Lastly, would the Ohlones be acceptable as a localteam name? I believe there is an elementary school in Palo Alto named after them and no on is complaining.

De Anza College still uses the Dons as their mascot with the profile of a conquistador. Is this OK?

The politically correct climate is getting very confusing these days.


2 people like this
Posted by Gary
a resident of Sylvan Park
on Jul 3, 2020 at 11:48 am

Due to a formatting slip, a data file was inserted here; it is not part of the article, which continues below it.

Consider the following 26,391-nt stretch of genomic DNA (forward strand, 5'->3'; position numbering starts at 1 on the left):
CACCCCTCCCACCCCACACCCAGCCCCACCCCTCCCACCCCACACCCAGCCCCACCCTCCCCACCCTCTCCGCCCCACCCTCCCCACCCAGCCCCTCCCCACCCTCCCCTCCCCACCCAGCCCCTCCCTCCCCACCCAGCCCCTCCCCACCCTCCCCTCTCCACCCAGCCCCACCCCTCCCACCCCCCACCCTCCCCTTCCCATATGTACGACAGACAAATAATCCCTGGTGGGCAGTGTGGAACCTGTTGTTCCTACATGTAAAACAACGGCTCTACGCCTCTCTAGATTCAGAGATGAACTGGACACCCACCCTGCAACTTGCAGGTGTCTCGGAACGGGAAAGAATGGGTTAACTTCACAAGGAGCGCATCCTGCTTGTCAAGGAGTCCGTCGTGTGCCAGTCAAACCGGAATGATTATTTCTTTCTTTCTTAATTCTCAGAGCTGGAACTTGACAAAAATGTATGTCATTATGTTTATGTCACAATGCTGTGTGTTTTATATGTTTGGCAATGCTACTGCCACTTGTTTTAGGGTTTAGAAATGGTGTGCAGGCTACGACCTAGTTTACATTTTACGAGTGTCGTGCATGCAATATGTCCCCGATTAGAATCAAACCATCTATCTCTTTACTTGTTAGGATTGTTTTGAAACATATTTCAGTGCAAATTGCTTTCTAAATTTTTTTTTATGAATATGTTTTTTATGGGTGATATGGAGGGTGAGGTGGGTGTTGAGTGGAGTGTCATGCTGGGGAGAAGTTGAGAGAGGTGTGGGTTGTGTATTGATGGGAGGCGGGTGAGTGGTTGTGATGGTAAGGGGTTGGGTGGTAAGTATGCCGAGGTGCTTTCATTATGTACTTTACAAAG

A little story - a true one. Some 2 decades ago, I tuned into KGO Radio (810 am) on a Monday morning. The Washington Redskins had just played the San Francisco 49ers the day before at Candlestick Park. Two native Americans had protested outside the game the use of the name Redskins as derogatory and a tribute to the slaughter of native Americans. And by the way, as I type this post, I see on TV that the owner of the Washington Redskins has something new to say on the subject. I will add that info if he arrives. But returning to my true story: the KGO morning host, Ronn Owens, raised the possible topic among others at the top of his talk show. He asked whether the protest was an example of political correctness. I called in. I pointed out that most NFL players were actually black and that the team would be more accurately named the WASHINGTON BLACKSKINS. Ronn Owens was speechless. I then asked whether, if the team were named the WASHINGTON BLACKSKINS, did he think anyone would object. Ronn then went to his "I don't know about all of this political correctness" crutch. He terminated my call. But others followed. For the whole first hour of the show (9-10 am) people called arguing that REDSKINS is dehumanizing and racist. To start the second hour (10-11 am), Ronm Owens had a guest: Marlo Thomas. Look her up if you don't recognize the name. Ronn told Marlo that he had just spent an hour being criticized for defending the name REDSKINS and asked what she thought. Marlo said that if people find it offensive, the name should be changed. Of course it depends on WHY a name is found to be offensive, but Marlo basically had it right. Since then, the billionaire owner of the Washington Redskins has repeatedly refused to even discuss a name change. But apart from the name, give some thought to the history - all of the history.